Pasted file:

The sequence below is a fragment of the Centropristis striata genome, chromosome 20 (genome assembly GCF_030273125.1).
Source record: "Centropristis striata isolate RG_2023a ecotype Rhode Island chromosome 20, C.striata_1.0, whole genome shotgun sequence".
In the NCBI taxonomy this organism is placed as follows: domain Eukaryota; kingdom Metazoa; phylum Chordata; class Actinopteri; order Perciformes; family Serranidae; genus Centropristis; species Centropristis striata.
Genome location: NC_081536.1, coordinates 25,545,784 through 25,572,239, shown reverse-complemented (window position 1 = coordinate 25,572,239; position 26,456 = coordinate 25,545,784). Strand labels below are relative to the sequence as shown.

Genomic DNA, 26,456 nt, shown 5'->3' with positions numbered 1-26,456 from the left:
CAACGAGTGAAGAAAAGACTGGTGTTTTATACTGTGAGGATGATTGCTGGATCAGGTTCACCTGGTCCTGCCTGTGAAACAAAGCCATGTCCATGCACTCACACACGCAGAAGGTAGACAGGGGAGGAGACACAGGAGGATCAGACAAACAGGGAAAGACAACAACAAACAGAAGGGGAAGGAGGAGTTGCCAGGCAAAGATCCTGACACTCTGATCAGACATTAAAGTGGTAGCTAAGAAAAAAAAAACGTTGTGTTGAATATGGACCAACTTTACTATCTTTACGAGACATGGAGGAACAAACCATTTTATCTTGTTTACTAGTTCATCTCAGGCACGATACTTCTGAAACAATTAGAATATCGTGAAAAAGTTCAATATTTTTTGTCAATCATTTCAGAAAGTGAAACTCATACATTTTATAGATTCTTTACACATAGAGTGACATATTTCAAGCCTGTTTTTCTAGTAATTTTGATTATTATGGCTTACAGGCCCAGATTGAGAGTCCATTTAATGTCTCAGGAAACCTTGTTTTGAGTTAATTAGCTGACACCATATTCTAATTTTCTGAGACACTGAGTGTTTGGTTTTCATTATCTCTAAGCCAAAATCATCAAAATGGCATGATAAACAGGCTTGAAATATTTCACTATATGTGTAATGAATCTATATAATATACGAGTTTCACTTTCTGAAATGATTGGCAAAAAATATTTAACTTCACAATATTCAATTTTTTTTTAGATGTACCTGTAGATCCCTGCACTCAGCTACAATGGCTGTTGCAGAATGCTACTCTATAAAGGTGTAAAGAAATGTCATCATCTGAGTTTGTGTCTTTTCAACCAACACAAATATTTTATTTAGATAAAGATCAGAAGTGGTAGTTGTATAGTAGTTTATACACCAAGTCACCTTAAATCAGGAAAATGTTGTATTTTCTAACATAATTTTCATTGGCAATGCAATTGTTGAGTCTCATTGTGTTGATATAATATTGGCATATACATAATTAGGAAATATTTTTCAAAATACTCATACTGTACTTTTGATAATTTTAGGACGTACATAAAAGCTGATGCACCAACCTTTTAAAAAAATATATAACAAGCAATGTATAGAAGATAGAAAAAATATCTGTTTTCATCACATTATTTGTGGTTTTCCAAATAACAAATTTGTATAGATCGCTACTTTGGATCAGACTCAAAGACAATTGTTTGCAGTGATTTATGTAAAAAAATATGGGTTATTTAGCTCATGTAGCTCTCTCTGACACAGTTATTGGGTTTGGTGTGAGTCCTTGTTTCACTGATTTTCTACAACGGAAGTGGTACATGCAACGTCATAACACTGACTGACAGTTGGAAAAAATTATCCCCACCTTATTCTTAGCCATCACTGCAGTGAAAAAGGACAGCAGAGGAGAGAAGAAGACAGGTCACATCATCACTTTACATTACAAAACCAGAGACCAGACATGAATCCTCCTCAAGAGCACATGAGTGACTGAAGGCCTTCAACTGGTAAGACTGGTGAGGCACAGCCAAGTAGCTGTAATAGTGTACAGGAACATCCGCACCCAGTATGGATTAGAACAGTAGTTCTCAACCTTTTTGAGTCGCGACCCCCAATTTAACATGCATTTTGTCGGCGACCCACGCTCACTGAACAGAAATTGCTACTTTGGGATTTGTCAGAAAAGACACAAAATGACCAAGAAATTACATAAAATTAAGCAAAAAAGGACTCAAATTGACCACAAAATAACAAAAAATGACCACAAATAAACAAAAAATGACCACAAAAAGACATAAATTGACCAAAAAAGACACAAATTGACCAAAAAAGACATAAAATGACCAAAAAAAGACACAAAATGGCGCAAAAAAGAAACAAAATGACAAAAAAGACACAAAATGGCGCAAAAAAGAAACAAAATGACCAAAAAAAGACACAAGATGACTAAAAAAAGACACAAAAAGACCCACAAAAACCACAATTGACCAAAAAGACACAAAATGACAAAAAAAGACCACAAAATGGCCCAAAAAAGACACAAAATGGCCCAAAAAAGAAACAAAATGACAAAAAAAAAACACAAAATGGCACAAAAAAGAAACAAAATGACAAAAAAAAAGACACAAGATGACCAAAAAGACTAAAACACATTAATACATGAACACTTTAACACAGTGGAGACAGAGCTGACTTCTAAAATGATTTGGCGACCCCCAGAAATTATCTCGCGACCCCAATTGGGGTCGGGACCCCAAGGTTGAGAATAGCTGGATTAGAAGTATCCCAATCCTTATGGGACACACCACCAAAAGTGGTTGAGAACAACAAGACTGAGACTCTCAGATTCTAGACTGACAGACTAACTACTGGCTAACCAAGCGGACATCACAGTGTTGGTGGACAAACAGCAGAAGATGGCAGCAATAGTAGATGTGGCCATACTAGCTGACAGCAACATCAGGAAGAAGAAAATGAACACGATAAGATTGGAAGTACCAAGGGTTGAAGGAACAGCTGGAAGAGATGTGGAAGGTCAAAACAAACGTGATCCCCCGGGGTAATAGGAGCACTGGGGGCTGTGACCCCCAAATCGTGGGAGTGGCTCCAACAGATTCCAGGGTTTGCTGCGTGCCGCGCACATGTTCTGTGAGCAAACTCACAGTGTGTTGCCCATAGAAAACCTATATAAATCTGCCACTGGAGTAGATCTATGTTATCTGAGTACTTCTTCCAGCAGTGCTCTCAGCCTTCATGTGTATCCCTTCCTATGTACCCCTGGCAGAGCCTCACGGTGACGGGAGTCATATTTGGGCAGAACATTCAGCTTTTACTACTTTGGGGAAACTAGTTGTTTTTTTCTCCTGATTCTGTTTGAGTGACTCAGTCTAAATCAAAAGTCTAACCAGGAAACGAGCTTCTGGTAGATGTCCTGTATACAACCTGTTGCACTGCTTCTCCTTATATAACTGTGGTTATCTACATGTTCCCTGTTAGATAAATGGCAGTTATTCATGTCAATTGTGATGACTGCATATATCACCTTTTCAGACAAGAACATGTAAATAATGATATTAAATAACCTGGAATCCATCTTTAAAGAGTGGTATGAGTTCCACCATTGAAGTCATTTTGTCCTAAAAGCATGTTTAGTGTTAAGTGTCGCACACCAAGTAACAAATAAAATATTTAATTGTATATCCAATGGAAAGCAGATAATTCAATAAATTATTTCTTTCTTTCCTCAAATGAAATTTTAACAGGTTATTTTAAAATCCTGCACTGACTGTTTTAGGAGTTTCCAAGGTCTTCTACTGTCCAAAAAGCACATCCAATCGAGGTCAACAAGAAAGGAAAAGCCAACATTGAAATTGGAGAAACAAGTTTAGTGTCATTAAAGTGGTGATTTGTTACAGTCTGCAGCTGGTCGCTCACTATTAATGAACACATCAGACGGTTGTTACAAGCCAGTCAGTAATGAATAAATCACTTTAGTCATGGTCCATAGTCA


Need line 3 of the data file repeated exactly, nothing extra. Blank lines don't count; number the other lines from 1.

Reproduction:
In the NCBI taxonomy this organism is placed as follows: domain Eukaryota; kingdom Metazoa; phylum Chordata; class Actinopteri; order Perciformes; family Serranidae; genus Centropristis; species Centropristis striata.